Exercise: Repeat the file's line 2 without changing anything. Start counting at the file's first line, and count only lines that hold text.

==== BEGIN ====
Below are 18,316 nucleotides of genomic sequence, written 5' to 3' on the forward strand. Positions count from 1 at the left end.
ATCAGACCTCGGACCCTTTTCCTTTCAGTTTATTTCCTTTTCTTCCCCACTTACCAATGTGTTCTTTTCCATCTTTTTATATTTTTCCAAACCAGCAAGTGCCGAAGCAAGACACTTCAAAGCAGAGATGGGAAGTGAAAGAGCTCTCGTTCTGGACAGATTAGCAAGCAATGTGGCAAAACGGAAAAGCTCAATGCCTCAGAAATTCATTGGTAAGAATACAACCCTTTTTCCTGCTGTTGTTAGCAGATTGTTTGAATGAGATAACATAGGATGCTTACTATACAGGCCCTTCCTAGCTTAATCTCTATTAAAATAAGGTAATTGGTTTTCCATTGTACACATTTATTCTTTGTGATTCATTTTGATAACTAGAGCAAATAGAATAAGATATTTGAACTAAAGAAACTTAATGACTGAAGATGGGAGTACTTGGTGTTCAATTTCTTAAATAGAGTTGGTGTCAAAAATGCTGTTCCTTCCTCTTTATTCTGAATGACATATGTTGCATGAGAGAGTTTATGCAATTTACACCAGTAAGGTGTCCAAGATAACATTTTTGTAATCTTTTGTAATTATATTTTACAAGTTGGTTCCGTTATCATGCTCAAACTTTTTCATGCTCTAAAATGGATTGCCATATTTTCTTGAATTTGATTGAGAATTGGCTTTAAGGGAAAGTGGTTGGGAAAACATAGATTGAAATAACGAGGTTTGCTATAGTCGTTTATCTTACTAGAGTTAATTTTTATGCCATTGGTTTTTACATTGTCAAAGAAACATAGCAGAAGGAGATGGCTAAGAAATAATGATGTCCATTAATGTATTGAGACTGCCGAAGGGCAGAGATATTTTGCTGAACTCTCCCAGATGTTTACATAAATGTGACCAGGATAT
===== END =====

ATCAGACCTCGGACCCTTTTCCTTTCAGTTTATTTCCTTTTCTTCCCCACTTACCAATGTGTTCTTTTCCATCTTTTTATATTTTTCCAAACCAGCAAGTGCCGAAGCAAGACACTTCAAAGCAGAGATGGGAAGTGAAAGAGCTCTCGTTCTGGACAGATTAGCAAGCAATGTGGCAAAACGGAAAAGCTCAATGCCTCAGAAATTCATTGGTAAGAATACAACCCTTTTTCCTGCTGTTGTTAGCAGATTGTTTGAATGAGATAACATAGGATGCTTACTATACAGGCCCTTCCTAGCTTAATCTCTATTAAAATAAGGTAATTGGTTTTCCATTGTACACATTTATTCTTTGTGATTCATTTTGATAACTAGAGCAAATAGAATAAGATATTTGAACTAAAGAAACTTAATGACTGAAGATGGGAGTACTTGGTGTTCAATTTCTTAAATAGAGTTGGTGTCAAAAATGCTGTTCCTTCCTCTTTATTCTGAATGACATATGTTGCATGAGAGAGTTTATGCAATTTACACCAGTAAGGTGTCCAAGATAACATTTTTGTAATCTTTTGTAATTATATTTTACAAGTTGGTTCCGTTATCATGCTCAAACTTTTTCATGCTCTAAAATGGATTGCCATATTTTCTTGAATTTGATTGAGAATTGGCTTTAAGGGAAAGTGGTTGGGAAAACATAGATTGAAATAACGAGGTTTGCTATAGTCGTTTATCTTACTAGAGTTAATTTTTATGCCATTGGTTTTTACATTGTCAAAGAAACATAGCAGAAGGAGATGGCTAAGAAATAATGATGTCCATTAATGTATTGAGACTGCCGAAGGGCAGAGATATTTTGCTGAACTCTCCCAGATGTTTACATAAATGTGACCAGGATAT